The Great North Carnation Society
Affiliated to the BNCS
Growing Pinks, Border Carnations and Perpetual Flowering Carnations
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The festivities are now behind us and hopefully the worst of the winter is also behind us. I hope to give you a monthly update on what I am doing with growing my Carnations. This I must stress is how I grow mine as every garden and indeed every gardener will have their own way. I hope this might encourage you to give growing Carnations a go.
It is now the second week of the month and the gales of the past few weeks have at last eased and we can at last get in the greenhouse and poly-tunnel to see how the plants are doing. The plants have not been watered since late November and I normally find at this time of the year with the start of the increase in light levels and temperature that they need a drop of water. I must stress that it is only a drop and only to those that I think need it, as a mild day usually means a very cold night with a frost. So try and do any watering early in the morning and I use a small 1 ltr watering can, lifting each pot to see if it needs a drop. Do not use a large watering can as there is no control on the amount given and you do not want to let the leaves become wet if possible. Try to remember that over damp wet compost will deter root growth and can eventually kill the roots and the plant. I also ventilate as much as possible when conditions allow by opening all vents, windows and doors, good air circulation is imperative for good growth but do not forget to close them if the weather conditions deteriorate and certainly by evening.
If the forecast is one of a good spell of weather then I will give the plants and all cuttings a spray of fungicide/pesticide, this the start of keeping the plants clean and healthy. This once again is done early in the morning which gives plenty of time for the leaves to dry before the evening. Never spray if there has been a frost, far better to wait for a spell of milder weather.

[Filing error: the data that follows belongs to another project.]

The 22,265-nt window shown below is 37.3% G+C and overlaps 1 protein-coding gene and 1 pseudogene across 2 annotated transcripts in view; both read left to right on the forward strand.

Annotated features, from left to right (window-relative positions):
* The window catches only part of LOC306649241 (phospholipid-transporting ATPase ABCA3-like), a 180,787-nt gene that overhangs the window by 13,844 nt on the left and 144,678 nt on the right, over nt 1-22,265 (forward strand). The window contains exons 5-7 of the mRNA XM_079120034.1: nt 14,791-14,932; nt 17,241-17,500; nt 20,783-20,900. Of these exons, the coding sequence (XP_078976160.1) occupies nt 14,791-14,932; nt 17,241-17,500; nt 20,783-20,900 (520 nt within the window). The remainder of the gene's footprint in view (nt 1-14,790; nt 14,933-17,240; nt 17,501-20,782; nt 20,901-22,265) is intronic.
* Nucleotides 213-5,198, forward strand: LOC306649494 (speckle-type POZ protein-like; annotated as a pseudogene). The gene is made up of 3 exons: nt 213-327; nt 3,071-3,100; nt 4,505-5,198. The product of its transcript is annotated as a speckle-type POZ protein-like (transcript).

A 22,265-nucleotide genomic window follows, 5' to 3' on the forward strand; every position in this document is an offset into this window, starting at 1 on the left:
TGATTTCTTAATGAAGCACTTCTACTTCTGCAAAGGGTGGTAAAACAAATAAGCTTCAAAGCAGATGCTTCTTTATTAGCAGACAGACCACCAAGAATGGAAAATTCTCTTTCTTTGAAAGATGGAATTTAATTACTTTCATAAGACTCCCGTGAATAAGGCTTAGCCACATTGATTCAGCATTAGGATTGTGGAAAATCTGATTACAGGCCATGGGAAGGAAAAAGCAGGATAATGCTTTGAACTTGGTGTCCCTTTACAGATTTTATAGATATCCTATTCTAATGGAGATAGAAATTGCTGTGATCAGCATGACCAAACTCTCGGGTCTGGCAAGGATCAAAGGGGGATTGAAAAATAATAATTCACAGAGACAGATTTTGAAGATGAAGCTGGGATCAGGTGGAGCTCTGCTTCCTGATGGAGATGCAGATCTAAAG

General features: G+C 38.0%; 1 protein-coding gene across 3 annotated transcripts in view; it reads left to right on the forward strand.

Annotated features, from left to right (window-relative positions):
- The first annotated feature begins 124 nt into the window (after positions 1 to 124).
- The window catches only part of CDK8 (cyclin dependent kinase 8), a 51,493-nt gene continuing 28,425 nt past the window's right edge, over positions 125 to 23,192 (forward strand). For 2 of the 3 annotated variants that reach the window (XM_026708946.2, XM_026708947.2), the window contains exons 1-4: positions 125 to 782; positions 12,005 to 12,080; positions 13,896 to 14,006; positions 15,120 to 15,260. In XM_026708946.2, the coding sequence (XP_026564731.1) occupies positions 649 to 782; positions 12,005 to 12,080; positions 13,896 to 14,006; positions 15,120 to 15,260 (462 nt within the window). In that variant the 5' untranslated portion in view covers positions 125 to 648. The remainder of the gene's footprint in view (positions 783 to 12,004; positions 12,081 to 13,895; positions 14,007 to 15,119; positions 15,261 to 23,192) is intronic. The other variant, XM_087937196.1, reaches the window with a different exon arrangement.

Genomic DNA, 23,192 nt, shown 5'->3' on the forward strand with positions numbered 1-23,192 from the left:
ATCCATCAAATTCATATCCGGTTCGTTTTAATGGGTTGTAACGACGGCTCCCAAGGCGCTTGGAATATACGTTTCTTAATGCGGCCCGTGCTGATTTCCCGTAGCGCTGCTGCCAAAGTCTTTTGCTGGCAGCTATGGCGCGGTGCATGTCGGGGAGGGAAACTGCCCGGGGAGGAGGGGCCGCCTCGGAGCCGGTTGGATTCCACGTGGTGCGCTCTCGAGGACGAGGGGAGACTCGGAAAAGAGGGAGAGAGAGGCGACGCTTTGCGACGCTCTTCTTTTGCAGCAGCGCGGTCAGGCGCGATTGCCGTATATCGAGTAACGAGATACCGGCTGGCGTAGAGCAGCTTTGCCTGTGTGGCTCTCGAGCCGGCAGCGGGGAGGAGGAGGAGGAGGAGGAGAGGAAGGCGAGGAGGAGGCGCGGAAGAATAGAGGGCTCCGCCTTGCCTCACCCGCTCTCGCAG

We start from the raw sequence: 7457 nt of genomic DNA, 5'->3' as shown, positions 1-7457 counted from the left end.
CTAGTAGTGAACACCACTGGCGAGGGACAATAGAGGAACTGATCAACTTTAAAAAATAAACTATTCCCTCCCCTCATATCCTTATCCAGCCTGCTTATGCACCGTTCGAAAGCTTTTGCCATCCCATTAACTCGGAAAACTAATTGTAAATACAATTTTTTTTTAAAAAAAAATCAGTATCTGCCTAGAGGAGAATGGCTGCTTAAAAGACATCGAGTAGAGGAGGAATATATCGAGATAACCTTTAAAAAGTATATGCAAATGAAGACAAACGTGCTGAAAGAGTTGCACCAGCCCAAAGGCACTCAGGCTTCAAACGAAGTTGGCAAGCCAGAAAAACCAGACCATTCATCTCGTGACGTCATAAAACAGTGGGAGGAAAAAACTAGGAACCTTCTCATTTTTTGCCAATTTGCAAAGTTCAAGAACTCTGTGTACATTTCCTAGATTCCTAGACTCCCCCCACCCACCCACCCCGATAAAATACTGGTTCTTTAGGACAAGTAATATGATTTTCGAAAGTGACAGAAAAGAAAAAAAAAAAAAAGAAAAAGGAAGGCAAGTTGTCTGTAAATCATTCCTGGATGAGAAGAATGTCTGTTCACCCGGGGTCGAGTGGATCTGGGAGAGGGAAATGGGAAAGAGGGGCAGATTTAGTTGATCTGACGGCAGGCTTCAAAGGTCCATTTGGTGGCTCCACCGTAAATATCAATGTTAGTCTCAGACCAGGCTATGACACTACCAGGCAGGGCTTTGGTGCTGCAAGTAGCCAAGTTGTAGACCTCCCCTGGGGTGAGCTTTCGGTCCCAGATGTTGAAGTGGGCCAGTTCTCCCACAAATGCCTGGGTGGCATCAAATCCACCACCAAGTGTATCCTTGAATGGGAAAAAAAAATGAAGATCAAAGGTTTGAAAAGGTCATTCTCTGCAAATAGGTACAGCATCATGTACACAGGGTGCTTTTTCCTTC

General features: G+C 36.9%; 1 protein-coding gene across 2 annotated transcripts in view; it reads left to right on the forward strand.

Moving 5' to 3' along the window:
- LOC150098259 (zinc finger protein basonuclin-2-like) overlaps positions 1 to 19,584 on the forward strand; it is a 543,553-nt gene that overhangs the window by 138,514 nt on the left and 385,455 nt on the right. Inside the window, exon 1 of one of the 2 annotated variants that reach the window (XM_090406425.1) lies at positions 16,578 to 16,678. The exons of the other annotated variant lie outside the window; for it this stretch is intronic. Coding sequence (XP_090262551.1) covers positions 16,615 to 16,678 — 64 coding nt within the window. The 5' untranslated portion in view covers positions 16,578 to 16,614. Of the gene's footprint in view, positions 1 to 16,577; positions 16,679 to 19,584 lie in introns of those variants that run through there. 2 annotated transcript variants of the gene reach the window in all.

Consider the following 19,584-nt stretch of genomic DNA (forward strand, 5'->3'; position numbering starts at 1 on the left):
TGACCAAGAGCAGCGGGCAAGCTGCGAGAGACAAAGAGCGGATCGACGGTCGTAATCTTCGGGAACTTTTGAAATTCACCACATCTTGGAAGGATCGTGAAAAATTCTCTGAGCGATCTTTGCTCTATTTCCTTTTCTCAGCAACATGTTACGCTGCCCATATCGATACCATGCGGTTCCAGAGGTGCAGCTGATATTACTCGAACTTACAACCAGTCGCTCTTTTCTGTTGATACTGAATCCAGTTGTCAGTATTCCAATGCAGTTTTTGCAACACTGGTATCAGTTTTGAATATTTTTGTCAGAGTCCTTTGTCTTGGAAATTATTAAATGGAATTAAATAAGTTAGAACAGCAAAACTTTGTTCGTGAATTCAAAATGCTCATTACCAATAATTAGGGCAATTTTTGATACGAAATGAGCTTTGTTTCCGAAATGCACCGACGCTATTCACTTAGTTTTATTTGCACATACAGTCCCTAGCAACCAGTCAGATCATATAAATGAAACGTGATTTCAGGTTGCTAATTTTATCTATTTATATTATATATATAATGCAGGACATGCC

These were all potted up into 5” pots by the end of November in a 2-1 compost of Multi-compost and perlite with a dusting of bonemeal. I use M3 compost but any peat based multi will do. They have all been stopped; this is the growing tip being removed to allow breaks to form. I normally wait until the plants starts to break naturally before stopping as I believe you get a more balanced plant with even breaks but sometimes this not the case and you have to stop the plant to force them to break. I certainly have all my perpetual stopped by now, otherwise they would not flower in time for the shows as it takes my Perpetual’s approximately 8 months from stopping to bloom.
They are all housed in the greenhouse and at this time of the year space is at a premium. They too have been kept on the dry side and had very little water. I will soon give them a feed of African violet fertilizer feed which is high in phosphate and this will stimulate root growth and help build up a good root structure. I try and keep the Perpetual’s moving on and they will be monitored closely for being pot bound, white wisps of root showing through the pots drainage holes are the first sign that they need potting on into their final pots.
The pots have stood in the poly-tunnel since last September and as the Perpetuals have had hardly any water. They will now get a drink as there are signs that they are starting to come out of their hibernation period. One or two have started to elongate, that is the flowering stem has begun to spindle (remember Border Carnations are not stopped as Pinks and Perpetuals)I like to go around at this time of the year to clean up the plants by taking off any rotting leaves and cutting any dead ends off the leaves. Leaving them on will cause rot to set in. Be very careful removing any leaves, gently tug whilst holding the plant, if in any doubt that the leaf is still firmly attached and may cause problems by removing it then leave it until it can be easily removed.
The Pinks are also housed in the poly-tunnel as the Borders they are totally frost hardy. Some are starting to show growth at the base which is a sign that the centre stem is elongating, these need removing to encourage the flowering stems. It is a simple matter of bending the stem over and it should snap easily, do not pull or tug at it as this can damage the young plant. I find early morning is the best time to remove the centre stem as the sap is rising.
Once again try and keep the watering to a minimum and only when needed.